Public charge rule takes effect
US IMMIGRATION NOTES - Atty. Marco F.G. Tomakin (The Freeman) - March 1, 2020 - 12:00am

Starting February 24, 2020, the US Department of Homeland Security has implemented the administration's new policy on inadmissibility of an alien due to a ground of public charge. This rule applies to immigrant and non-immigrant applicants for admission based abroad or those aliens seeking to adjust their status to that of lawful permanent residents from within the US. It also applies to applicants for extension of stay and change of status. There are exemptions granted to certain individuals such as US citizens, refugees, asylees, Afghans and Iraqis with special immigrant visas, certain non-immigrant trafficking and crime victims, those applying under VAWA, special immigrant juveniles and those who were granted waiver by DHS.

The rule considers an alien a public charge if the alien receives public benefits for more than 12 months, in total, within any 36-month period, such that the receipt of two benefits in one month counts as two months. It also considers the likelihood of an alien to become a public charge which means more likely than not at any time in the future that the alien becomes a public charge. Other factors are also being considered such as age, health, family status, assets, resources and financial status, education and skills, prospective immigration status, expected period of admission, and the sufficiency of the Affidavit of Support.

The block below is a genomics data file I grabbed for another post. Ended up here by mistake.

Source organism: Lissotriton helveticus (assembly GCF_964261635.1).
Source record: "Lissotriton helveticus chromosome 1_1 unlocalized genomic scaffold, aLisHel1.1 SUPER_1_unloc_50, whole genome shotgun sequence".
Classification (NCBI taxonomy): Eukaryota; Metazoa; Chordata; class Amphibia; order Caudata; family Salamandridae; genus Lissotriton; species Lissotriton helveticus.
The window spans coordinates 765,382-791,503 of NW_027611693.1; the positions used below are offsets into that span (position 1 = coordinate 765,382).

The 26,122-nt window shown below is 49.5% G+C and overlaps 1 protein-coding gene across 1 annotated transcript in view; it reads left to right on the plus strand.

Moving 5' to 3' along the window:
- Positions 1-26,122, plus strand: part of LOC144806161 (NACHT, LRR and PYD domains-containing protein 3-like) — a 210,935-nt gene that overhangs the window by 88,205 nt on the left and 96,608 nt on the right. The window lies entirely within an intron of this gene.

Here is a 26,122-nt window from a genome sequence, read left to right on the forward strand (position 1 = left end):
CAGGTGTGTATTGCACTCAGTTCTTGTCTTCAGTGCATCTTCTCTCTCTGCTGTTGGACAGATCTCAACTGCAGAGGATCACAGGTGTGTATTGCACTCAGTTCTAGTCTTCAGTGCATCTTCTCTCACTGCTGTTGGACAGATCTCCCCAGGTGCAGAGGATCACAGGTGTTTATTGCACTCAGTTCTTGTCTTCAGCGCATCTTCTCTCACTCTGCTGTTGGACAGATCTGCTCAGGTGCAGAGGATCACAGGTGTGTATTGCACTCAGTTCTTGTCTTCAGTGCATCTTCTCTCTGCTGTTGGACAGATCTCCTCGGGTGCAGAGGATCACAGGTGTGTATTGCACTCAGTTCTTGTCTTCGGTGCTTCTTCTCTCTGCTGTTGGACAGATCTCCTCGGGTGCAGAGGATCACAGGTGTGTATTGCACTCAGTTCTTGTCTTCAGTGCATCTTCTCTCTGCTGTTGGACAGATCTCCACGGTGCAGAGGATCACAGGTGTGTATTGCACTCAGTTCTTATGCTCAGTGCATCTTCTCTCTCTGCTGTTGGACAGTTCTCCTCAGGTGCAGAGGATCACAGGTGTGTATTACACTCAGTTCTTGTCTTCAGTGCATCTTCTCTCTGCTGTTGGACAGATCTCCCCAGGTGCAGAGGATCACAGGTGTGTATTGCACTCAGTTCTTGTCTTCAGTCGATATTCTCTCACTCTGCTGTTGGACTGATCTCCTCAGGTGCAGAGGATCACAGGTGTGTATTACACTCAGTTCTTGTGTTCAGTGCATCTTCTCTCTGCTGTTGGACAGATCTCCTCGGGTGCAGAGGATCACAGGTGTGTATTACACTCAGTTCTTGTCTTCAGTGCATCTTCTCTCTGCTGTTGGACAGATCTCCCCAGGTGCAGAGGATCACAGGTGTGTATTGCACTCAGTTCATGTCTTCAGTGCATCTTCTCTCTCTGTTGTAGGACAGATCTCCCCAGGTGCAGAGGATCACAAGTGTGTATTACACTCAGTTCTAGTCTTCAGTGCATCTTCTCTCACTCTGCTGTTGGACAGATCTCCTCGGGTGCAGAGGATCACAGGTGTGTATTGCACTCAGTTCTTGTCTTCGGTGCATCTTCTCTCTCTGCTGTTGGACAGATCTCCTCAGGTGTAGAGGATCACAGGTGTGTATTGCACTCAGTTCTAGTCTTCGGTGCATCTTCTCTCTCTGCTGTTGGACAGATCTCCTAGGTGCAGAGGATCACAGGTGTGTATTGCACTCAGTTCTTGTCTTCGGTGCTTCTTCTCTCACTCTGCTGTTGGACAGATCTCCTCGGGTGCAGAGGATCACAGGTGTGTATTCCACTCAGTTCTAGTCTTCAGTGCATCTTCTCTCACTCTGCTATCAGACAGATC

It is a very new and complicated rule. As it stands now, almost everyone - immigrants, applicants, attorneys, is still trying to weave through this maze. Even the USCIS is accepting questions from the general public for better implementation of this rule. I checked the form to be used which is Form I-944, Declaration of Self-Sufficiency, an 18-page form that asks a ton of questions. It is a very complicated form that I think needs to be reviewed. More importantly, I believe the new policy needs to be re-examined since it clearly places undue burden on the applicants. With this new requirement, it will only make it harder for low-income, uneducated, and less-skilled immigrants/non-immigrants to come to the US.

Consider this scenario: If you want to petition your elderly diabetic mother to come to the US so that you could take care of her in her golden years. She may not have graduated from college, did not go to work as she was a housewife and does not have enough savings in the bank. There is a very good chance that her immigrant application will be denied because of her age, minimal assets, her medical condition, lack of health insurance and the strong likelihood that because of all these factors, she may ask for assistance from the US government.

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